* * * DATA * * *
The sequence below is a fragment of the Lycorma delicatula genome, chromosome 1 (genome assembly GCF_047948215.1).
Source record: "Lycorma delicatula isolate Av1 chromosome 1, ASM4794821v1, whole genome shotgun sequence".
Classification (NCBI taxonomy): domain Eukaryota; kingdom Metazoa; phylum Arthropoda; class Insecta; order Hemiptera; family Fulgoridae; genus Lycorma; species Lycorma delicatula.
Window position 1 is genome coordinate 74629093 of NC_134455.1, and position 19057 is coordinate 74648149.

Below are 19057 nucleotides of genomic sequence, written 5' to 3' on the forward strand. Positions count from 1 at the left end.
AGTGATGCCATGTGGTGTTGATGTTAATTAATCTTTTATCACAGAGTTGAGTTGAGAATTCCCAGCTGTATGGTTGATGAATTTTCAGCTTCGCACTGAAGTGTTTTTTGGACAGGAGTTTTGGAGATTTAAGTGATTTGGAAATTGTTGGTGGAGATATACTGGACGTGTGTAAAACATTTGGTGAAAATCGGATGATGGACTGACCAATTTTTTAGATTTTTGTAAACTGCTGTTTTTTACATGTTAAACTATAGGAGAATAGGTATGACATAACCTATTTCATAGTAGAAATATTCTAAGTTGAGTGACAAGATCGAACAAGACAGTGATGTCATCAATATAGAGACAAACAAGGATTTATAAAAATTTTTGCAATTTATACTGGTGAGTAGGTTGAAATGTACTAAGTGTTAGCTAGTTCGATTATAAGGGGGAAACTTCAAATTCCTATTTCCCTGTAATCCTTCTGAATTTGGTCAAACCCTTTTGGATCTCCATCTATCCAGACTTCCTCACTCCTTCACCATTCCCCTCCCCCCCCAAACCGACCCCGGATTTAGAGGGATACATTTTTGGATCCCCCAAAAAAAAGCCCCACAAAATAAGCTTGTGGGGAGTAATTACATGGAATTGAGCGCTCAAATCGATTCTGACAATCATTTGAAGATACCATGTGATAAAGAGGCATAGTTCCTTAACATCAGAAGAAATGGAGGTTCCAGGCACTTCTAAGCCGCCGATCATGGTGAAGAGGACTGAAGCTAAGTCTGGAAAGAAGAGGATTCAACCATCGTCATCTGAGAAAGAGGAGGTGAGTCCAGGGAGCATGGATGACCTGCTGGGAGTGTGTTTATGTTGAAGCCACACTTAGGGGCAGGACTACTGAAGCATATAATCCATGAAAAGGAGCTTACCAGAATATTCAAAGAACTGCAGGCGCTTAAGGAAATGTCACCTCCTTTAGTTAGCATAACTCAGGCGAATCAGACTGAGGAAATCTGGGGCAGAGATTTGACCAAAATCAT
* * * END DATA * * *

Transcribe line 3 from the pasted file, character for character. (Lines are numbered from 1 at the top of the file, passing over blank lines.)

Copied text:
Classification (NCBI taxonomy): domain Eukaryota; kingdom Metazoa; phylum Arthropoda; class Insecta; order Hemiptera; family Fulgoridae; genus Lycorma; species Lycorma delicatula.